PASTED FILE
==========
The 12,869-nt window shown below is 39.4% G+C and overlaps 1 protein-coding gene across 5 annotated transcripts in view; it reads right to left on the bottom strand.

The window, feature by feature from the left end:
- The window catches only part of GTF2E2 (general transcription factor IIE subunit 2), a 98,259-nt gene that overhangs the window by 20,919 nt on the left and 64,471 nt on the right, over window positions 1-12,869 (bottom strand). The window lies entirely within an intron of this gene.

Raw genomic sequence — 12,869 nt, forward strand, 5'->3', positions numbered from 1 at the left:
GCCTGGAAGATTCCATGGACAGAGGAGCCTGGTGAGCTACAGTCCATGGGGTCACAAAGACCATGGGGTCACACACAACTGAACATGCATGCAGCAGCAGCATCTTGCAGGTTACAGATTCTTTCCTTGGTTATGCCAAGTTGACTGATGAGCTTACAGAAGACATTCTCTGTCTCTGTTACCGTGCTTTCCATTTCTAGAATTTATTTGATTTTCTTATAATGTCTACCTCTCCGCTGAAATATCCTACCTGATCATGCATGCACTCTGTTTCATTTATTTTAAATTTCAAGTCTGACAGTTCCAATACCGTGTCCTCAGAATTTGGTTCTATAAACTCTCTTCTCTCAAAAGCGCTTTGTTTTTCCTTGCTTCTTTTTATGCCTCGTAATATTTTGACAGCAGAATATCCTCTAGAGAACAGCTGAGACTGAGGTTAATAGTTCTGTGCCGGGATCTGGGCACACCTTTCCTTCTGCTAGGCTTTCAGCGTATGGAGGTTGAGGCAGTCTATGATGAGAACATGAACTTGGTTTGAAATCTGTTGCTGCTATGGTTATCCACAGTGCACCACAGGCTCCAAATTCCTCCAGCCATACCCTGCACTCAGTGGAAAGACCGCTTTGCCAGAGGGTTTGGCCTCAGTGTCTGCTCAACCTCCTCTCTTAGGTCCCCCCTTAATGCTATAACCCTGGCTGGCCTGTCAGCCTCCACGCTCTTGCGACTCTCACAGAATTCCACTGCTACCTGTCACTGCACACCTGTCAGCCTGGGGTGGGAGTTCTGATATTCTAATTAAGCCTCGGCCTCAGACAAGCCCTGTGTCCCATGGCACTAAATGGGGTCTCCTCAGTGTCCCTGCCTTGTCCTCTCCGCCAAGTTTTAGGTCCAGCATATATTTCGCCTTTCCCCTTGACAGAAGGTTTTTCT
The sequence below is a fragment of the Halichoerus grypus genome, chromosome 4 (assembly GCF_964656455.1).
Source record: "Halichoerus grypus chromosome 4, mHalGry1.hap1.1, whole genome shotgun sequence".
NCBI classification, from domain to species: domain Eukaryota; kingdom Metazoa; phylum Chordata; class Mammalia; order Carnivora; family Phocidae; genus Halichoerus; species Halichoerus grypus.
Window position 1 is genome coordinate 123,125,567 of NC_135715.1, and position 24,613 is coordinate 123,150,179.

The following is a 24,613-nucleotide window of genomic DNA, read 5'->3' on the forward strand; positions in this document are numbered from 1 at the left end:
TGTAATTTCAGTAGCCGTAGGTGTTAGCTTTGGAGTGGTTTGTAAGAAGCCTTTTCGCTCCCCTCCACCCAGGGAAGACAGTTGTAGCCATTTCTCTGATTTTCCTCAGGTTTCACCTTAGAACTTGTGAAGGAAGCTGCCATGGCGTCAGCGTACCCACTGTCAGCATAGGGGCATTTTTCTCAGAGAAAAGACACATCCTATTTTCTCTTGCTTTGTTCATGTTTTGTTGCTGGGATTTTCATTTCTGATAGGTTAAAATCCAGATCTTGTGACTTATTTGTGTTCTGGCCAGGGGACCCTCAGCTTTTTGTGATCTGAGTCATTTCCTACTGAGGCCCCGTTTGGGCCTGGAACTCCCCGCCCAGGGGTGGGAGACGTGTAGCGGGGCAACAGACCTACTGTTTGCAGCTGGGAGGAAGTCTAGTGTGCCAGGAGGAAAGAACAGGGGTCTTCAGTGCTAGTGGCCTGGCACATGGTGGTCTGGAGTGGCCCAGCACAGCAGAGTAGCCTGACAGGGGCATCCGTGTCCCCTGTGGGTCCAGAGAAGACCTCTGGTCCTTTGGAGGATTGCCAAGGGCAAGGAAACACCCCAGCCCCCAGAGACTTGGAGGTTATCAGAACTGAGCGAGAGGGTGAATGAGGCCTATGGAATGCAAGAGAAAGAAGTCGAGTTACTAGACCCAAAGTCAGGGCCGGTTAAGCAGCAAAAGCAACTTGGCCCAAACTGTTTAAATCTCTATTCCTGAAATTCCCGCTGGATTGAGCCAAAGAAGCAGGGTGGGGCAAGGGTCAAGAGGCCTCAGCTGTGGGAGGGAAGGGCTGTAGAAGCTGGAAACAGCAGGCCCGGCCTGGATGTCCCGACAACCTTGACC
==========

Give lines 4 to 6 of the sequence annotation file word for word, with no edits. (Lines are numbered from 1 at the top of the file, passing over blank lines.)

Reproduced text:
Raw genomic sequence — 12,869 nt, forward strand, 5'->3', positions numbered from 1 at the left:
GCCTGGAAGATTCCATGGACAGAGGAGCCTGGTGAGCTACAGTCCATGGGGTCACAAAGACCATGGGGTCACACACAACTGAACATGCATGCAGCAGCAGCATCTTGCAGGTTACAGATTCTTTCCTTGGTTATGCCAAGTTGACTGATGAGCTTACAGAAGACATTCTCTGTCTCTGTTACCGTGCTTTCCATTTCTAGAATTTATTTGATTTTCTTATAATGTCTACCTCTCCGCTGAAATATCCTACCTGATCATGCATGCACTCTGTTTCATTTATTTTAAATTTCAAGTCTGACAGTTCCAATACCGTGTCCTCAGAATTTGGTTCTATAAACTCTCTTCTCTCAAAAGCGCTTTGTTTTTCCTTGCTTCTTTTTATGCCTCGTAATATTTTGACAGCAGAATATCCTCTAGAGAACAGCTGAGACTGAGGTTAATAGTTCTGTGCCGGGATCTGGGCACACCTTTCCTTCTGCTAGGCTTTCAGCGTATGGAGGTTGAGGCAGTCTATGATGAGAACATGAACTTGGTTTGAAATCTGTTGCTGCTATGGTTATCCACAGTGCACCACAGGCTCCAAATTCCTCCAGCCATACCCTGCACTCAGTGGAAAGACCGCTTTGCCAGAGGGTTTGGCCTCAGTGTCTGCTCAACCTCCTCTCTTAGGTCCCCCCTTAATGCTATAACCCTGGCTGGCCTGTCAGCCTCCACGCTCTTGCGACTCTCACAGAATTCCACTGCTACCTGTCACTGCACACCTGTCAGCCTGGGGTGGGAGTTCTGATATTCTAATTAAGCCTCGGCCTCAGACAAGCCCTGTGTCCCATGGCACTAAATGGGGTCTCCTCAGTGTCCCTGCCTTGTCCTCTCCGCCAAGTTTTAGGTCCAGCATATATTTCGCCTTTCCCCTTGACAGAAGGTTTTTCT
The sequence below is a fragment of the Halichoerus grypus genome, chromosome 4 (assembly GCF_964656455.1).